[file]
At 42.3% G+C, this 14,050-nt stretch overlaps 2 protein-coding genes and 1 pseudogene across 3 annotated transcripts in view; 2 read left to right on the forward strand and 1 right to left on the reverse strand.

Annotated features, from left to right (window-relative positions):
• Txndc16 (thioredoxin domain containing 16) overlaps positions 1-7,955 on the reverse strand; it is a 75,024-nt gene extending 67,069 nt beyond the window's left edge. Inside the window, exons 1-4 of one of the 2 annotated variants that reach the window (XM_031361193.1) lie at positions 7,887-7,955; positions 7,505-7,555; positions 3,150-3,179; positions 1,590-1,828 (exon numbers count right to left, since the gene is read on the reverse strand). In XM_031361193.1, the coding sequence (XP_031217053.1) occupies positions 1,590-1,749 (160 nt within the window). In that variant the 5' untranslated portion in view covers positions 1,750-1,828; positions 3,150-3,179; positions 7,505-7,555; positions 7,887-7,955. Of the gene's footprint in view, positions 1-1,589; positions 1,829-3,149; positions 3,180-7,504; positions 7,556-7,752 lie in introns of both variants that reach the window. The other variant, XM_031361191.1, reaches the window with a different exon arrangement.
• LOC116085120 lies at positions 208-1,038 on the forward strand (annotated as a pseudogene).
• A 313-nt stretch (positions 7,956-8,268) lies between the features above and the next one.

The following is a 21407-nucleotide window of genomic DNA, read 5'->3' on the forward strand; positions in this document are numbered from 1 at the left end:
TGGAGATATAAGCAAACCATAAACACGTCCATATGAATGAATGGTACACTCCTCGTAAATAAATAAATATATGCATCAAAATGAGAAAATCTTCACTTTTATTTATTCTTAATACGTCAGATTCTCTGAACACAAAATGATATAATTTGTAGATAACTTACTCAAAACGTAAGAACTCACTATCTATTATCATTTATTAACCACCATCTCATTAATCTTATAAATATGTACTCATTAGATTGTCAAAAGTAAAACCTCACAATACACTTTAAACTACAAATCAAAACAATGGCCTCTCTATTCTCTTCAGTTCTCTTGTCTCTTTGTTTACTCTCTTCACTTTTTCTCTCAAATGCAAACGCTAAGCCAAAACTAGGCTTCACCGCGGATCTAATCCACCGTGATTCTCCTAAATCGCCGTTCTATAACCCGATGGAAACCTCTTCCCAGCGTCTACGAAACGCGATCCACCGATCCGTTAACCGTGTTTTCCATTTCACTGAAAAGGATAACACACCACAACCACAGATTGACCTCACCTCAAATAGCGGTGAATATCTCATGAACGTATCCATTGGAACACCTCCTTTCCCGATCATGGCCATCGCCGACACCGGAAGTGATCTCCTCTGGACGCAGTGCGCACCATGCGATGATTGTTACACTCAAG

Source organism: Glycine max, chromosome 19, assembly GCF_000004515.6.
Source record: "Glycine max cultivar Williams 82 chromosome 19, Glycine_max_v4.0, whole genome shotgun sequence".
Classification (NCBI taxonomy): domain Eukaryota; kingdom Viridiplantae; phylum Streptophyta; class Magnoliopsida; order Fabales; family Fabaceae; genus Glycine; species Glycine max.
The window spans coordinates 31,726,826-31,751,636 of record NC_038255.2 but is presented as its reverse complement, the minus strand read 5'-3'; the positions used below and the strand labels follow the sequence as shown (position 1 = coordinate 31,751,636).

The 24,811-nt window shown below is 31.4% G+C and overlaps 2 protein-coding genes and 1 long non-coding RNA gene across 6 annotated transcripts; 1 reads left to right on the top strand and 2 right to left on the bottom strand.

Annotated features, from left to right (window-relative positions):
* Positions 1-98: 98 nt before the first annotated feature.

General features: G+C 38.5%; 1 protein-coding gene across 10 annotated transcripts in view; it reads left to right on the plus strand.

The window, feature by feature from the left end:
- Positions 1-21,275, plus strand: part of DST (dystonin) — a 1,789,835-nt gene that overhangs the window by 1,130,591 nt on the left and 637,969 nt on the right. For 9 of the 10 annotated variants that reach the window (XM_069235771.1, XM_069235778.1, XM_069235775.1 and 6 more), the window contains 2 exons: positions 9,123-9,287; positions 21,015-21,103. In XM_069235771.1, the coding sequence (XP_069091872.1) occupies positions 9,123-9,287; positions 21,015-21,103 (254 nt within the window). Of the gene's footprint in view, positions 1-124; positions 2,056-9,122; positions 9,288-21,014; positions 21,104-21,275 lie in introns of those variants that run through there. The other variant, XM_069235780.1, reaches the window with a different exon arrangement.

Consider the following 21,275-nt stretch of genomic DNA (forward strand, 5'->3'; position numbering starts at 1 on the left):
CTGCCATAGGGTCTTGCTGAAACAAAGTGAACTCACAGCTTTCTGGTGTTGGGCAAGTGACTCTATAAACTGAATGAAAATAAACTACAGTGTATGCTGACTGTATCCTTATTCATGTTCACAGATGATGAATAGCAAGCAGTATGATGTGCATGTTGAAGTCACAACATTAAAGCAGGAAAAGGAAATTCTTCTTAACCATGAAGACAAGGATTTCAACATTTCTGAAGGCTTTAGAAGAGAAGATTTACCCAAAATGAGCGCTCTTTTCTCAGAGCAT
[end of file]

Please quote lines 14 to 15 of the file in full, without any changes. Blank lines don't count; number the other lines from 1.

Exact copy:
* Positions 1-98: 98 nt before the first annotated feature.

General features: G+C 38.5%; 1 protein-coding gene across 10 annotated transcripts in view; it reads left to right on the plus strand.